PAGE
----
Bunaken's Miniature Miracles

Travel report written by Katie Peckham

“Muka,” a +2600-foot wall off of the northern tip of Sulawesi, has almost all you could hope for in a dive—from the very tiny to the substantial, from the flora to the fauna. What’s more, Muka’s extraordinary beauty will likely be around for a long time, unlike other tropical dive spots that are threatened by underwater blasting, cyanide fishing and mangrove cutting. This is because Muka is located in Bunaken National Marine Park, an exquisite underwater preserve that sprawls over 220,000 acres.

There are several dive resorts located in the marine park – Mantehage, Nain, Manado Tua, Siladen, and Bunaken. I chose to stay on Bunaken Island at Two Fish Divers Resort, for its low rates and friendly staff. The food is delicious and plentiful, the European dive instructors and Indonesian dive guides are knowledgeable, and access to dive spots is quick and easy (plus, they have wireless Internet! Always a bonus for this “wired” diver). Two Fish offers shore dives and boat dives to more than 30 dive sites, most of which are within 10 minutes of your cottage door.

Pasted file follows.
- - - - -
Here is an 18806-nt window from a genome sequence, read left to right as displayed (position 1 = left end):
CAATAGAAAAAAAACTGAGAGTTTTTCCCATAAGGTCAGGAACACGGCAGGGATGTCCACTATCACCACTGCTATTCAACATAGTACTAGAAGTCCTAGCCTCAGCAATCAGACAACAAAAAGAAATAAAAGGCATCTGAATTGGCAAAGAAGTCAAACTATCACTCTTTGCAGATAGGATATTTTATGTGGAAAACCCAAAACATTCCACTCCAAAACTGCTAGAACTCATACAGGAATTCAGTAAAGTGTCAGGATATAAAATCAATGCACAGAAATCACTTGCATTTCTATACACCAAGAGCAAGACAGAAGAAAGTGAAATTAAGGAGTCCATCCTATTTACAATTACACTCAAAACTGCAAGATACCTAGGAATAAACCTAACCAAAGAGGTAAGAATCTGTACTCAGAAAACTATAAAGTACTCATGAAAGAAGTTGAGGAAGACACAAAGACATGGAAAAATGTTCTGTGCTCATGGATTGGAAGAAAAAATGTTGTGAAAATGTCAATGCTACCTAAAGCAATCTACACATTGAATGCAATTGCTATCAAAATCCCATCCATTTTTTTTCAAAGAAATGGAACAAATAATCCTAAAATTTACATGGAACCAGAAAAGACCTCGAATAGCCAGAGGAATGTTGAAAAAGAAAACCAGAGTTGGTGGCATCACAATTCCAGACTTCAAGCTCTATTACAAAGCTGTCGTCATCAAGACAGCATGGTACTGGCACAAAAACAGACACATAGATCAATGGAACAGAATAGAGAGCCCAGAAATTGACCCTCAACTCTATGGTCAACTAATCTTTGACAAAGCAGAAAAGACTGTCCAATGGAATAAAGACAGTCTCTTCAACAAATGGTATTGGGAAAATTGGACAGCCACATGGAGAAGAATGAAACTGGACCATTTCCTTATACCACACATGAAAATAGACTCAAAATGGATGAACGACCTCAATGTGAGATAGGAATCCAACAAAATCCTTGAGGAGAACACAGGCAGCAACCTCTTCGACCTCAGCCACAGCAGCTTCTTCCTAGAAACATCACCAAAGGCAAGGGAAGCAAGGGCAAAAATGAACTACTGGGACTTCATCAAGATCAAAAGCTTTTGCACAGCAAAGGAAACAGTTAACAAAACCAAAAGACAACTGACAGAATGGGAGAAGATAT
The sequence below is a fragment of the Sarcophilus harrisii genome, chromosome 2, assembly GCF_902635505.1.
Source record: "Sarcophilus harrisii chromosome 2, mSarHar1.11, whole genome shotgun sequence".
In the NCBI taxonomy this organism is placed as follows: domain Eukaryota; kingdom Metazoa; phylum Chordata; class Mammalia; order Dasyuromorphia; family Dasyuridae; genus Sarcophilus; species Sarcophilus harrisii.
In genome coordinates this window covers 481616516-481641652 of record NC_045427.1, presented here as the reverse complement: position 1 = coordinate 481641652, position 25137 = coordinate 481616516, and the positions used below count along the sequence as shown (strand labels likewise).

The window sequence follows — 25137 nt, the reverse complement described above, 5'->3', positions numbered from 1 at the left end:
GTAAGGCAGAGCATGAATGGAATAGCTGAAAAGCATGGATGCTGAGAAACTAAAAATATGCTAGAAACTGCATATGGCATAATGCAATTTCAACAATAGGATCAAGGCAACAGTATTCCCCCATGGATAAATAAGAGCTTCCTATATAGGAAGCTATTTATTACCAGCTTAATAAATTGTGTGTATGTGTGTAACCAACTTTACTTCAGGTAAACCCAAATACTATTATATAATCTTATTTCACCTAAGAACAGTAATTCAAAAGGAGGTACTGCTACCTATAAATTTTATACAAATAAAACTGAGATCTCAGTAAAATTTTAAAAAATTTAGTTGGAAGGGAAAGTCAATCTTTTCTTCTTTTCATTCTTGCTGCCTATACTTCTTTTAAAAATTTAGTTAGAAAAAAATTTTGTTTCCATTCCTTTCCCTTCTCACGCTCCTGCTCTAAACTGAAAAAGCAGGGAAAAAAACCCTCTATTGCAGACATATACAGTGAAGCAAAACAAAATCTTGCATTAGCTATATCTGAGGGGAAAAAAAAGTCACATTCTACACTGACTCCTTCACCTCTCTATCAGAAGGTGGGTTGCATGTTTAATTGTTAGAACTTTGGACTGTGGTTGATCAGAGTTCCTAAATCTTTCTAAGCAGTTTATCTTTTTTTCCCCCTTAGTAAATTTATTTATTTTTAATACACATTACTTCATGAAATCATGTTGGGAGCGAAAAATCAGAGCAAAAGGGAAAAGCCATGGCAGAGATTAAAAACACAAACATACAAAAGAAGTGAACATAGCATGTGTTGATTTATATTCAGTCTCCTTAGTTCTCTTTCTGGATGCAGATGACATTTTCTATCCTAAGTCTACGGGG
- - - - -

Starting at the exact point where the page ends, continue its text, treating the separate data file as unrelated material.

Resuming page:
On a 50-minute dive to 65 feet, my group saw several spectacular sights. Tropical wonders like Moorish idols and parrotfish became almost mundane in comparison to all there was to see in these waters, and the many varieties of butterflyfish and other flecks of purple, gold, turquoise and hot red all quickly went from being fascinating highlights to merely the backdrop for other, even more unique, wonders.

In particular, among other dive spots in Indonesia, Bunaken is known for the small things – the amazing array of miniscule miracles hiding just beneath its sapphire waters.  Miracles like the pygmy seahorses (a new species of which was discovered recently in Indonesia). Or another one of my favorites—albeit a relatively common sight on this reef—Anna’s Magnificent Slug. Aside from its fabulous name, this nudibranch of lavender with bold white, black and yellow stripes is only one of the hundreds of varieties of nudibranches to be found in Indonesia. 

In some ways, it’s not surprising that Bunaken sizes up so well next to other magnificent dive spots. Its location off northern Sulawesi puts it at the epicenter of the Coral Triangle – the heart of the world’s coral reef biodiversity.  And truly, Bunaken’s coral reef, plant and animal life is phenomenal.

Next on my list? One of Bunaken’s famed muck dives, where one can anticipate giant frog fish, many kinds of eel, and several varieties of ghostpipefish.

A helpful overview of the major dive sites off Sulawesi’s coast, including maps, unique dive safety considerations and information on each dive site’s highlights: http://www.starfish.ch/dive/Sulawesi.html

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